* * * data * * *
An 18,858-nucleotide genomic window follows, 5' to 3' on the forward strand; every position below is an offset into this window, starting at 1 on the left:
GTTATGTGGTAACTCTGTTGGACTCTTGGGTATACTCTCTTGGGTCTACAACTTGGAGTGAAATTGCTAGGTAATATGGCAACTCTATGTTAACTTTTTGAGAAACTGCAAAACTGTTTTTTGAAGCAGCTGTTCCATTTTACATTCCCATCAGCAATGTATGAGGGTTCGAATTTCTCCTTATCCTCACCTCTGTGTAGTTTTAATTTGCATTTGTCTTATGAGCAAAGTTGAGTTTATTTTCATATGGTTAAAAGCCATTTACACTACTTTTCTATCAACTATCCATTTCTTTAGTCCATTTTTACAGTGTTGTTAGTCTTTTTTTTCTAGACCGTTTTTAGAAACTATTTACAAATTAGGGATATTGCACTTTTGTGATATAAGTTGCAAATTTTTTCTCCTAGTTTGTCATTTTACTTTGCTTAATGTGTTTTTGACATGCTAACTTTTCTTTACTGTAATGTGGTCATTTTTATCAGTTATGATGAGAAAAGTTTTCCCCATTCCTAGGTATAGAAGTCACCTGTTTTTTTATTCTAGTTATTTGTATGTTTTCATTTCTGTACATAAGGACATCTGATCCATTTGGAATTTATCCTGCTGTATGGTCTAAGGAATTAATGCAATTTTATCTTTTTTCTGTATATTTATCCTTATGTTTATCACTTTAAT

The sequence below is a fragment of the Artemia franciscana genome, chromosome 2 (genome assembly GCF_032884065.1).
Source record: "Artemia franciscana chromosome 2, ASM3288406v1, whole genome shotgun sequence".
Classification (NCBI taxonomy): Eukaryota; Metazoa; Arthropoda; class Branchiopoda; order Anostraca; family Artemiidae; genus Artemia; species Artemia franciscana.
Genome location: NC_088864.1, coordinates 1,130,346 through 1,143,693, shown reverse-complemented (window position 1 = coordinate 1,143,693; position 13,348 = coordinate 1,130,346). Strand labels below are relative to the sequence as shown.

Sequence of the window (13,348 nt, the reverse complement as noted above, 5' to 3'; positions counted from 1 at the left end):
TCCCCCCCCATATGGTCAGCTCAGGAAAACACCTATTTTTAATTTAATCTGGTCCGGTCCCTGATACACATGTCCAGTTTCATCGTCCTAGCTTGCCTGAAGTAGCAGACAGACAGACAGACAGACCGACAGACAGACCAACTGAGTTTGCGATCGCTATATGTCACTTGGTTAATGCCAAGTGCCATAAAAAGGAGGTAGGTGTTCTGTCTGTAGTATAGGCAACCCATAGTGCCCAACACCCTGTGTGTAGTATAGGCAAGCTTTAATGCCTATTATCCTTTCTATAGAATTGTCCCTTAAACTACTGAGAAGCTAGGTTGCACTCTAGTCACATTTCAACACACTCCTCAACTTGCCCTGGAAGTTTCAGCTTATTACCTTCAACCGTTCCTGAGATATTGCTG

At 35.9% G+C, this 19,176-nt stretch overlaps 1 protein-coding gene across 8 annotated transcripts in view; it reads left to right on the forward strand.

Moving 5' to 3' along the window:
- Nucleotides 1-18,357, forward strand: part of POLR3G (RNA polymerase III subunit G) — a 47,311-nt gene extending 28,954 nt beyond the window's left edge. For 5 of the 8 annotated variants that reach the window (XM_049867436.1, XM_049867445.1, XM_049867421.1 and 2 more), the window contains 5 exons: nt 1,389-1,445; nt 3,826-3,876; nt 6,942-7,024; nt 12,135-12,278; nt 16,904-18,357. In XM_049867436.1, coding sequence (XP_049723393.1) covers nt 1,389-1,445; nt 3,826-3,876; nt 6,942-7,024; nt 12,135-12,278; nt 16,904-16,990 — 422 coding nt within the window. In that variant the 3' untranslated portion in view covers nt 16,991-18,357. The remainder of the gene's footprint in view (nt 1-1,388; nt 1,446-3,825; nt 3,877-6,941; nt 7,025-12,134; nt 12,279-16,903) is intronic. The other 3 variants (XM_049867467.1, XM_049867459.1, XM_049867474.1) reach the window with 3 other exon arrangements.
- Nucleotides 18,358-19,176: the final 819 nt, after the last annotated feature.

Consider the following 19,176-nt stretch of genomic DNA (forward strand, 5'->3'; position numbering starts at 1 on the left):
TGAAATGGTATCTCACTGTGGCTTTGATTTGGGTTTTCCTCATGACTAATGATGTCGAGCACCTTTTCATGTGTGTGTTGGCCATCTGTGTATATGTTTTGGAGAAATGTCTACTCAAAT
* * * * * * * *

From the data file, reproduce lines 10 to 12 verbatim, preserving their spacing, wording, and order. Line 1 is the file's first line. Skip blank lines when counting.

Moving 5' to 3' along the window:
- Nucleotides 1-18,357, forward strand: part of POLR3G (RNA polymerase III subunit G) — a 47,311-nt gene extending 28,954 nt beyond the window's left edge. For 5 of the 8 annotated variants that reach the window (XM_049867436.1, XM_049867445.1, XM_049867421.1 and 2 more), the window contains 5 exons: nt 1,389-1,445; nt 3,826-3,876; nt 6,942-7,024; nt 12,135-12,278; nt 16,904-18,357. In XM_049867436.1, coding sequence (XP_049723393.1) covers nt 1,389-1,445; nt 3,826-3,876; nt 6,942-7,024; nt 12,135-12,278; nt 16,904-16,990 — 422 coding nt within the window. In that variant the 3' untranslated portion in view covers nt 16,991-18,357. The remainder of the gene's footprint in view (nt 1-1,388; nt 1,446-3,825; nt 3,877-6,941; nt 7,025-12,134; nt 12,279-16,903) is intronic. The other 3 variants (XM_049867467.1, XM_049867459.1, XM_049867474.1) reach the window with 3 other exon arrangements.
- Nucleotides 18,358-19,176: the final 819 nt, after the last annotated feature.